In 1955, billed as Moose John, Ultra Records released the single, "Talkin"Bout Me". His own recordings, released under various names, were unsuccessful, but Walker started working more in the mid-1950s, notably backing Earl Hooker and Elmore James. Walker moved to Chicago in the late 1950s and over the next decade accompanied Sunnyland Slim, Otis Rush, Muddy Waters, Ricky Allen, Little Johnny Jones, Howlin' Wolf. In 1960, he accompanied Junior Wells on his best-known recording, "Messin' with the Kid"; the following year Walker played on James's recordings of "Look on Yonder Wall" and "Shake Your Moneymaker". In 1962, Walker played on Waters's recording of "You Shook Me". During the 1960s, a couple of obscure Chicago-based record labels and The Blues, released Walker's solo singles. By 1969, Walker had played on the latter's album Don't Have to Worry. After Hooker's death in 1970, Walker played backing for Jimmy Dawkins, Mighty Joe Young and Louis Myers, his debut album, Ramblin' Woman, was issued in 1970 by ABC.

He provided piano accompaniment on Andrew Odom's album Farther on the Road and on If You Miss'Im... I Got ` Im, by John Lee Hooker. In December 1979, Willie James Lyons played guitar on Walker's album. Alligator Records utilised Walker's playing on their Living Chicago Blues series of recordings, he toured Europe in 1979 with the Chicago Blues Festival. His second album, Blue Love, was released in 1984, he toured in New Zealand and Canada. He recorded with Son Seals and performed at the Burnley Blues Festival, in England, in 1991. Walker had a stroke prior to this engagement, subsequent strokes left him unable to perform. Evidence Music reissued Blue Love with five bonus tracks. Walker lived in a nursing home in Chicago before his death, at the age of 72, in November 1999. With Earl Hooker Don't Have to Worry With John Lee Hooker If You Miss'Im... I Got'Im with Earl HookerWith Lightnin' Hopkins Lightnin'! In the Key of Lightnin' With Curtis Jones Trouble Blues List of Chicago blues musicians List of electric blues musicians Johnny "Big Moose" Walker at AllMusic Photographs of Walker Biography and discography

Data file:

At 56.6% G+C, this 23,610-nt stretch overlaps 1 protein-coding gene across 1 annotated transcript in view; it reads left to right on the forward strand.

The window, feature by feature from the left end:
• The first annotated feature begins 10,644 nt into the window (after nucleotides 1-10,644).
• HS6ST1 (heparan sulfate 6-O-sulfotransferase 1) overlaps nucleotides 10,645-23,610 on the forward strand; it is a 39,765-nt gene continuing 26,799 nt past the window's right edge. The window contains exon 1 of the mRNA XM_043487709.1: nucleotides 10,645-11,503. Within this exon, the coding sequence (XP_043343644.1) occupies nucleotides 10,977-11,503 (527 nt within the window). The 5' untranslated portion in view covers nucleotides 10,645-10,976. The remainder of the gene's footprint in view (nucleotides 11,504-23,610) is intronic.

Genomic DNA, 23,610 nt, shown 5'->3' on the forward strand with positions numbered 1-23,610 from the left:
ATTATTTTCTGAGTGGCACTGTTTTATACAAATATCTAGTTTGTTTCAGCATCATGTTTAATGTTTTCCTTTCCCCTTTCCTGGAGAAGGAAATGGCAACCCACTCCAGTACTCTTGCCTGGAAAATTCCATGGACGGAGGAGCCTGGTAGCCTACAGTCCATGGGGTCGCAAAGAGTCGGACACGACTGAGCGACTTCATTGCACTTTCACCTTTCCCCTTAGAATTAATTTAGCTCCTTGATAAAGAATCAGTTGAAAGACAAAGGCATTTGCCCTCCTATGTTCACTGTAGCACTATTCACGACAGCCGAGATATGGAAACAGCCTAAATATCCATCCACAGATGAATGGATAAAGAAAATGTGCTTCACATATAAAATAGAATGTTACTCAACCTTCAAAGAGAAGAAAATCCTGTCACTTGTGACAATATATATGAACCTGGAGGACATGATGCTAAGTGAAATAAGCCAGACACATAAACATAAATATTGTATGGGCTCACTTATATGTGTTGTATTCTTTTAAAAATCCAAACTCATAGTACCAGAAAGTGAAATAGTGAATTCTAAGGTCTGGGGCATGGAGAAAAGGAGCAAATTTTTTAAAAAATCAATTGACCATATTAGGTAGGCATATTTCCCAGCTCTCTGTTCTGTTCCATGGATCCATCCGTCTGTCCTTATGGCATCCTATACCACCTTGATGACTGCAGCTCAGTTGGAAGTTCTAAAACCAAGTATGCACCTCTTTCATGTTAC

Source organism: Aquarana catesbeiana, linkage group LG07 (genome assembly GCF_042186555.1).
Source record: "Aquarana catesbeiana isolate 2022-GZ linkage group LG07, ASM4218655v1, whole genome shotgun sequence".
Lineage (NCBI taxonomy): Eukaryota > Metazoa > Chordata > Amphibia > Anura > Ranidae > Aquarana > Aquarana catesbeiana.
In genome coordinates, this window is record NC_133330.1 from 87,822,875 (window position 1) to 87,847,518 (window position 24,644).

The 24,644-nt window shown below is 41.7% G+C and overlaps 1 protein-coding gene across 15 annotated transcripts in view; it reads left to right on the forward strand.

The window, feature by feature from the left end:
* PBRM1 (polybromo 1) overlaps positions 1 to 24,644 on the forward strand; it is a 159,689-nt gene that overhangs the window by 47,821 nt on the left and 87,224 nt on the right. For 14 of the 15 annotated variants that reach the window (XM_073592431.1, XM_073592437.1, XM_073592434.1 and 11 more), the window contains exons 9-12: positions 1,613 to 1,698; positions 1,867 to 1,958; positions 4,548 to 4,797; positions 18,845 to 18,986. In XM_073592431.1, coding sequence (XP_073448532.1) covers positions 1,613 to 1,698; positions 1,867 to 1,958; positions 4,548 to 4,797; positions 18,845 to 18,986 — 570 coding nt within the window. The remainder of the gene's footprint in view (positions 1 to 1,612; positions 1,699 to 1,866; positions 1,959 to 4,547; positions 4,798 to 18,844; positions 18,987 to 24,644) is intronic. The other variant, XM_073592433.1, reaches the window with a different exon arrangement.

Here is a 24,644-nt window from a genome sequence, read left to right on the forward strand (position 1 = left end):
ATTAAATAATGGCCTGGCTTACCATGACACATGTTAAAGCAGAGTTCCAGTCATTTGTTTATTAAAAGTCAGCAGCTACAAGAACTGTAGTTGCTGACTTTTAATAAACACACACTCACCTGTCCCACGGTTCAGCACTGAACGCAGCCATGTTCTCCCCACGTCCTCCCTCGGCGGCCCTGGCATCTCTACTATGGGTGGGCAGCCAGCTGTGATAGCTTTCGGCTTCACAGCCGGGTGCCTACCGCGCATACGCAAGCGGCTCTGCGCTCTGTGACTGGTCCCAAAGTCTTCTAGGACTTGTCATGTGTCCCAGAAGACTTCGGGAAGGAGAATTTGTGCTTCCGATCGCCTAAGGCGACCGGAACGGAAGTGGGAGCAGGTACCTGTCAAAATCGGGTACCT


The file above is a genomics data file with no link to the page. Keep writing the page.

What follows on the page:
Plain View, North Carolina

Plain View is a census-designated place in Sampson County, North Carolina, United States. The population was 1,820 at the 2000 census. Plain View is located at 35°14′56″N 78°33′57″W. According to the United States Census Bureau, the CDP has a total area of 16.7 square miles.16.6 square miles of it is land and 0.1 square miles of it is water. As of the census of 2000, there were 1,820 people, 680 households, 505 families residing in the CDP; the population density was 109.6 people per square mile. There were 732 housing units at an average density of 44.1/sq mi. The racial makeup of the CDP was 84.84% White, 11.59% African American, 1.04% Native American, 0.05% Asian, 1.59% from other races, 0.88% from two or more races. Hispanic or Latino of any race were 3.02% of the population. There were 680 households out of which 38.4% had children under the age of 18 living with them, 60.6% were married couples living together, 9.7% had a female householder with no husband present, 25.6% were non-families.

21.3% of all households were made up of individuals and 7.9% had someone living alone, 65 years of age or older. The average household size was 2.68 and the average family size was 3.10. In the CDP, the population was spread out with 27.3% under the age of 18, 7.9% from 18 to 24, 31.8% from 25 to 44, 23.8% from 45 to 64, 9.2% who were 65 years of age or older. The median age was 34 years. For every 100 females, there were 102.7 males. For every 100 females age 18 and over, there were 100.3 males. The median income for a household in the CDP was $31,797, the median income for a family was $38,750. Males had a median income of $27,500 versus $18,125 for females; the per capita income for the CDP was $15,011. About 10.3% of families and 15.7% of the population were below the poverty line, including 29.7% of those under age 18 and 11.8% of those age 65 or over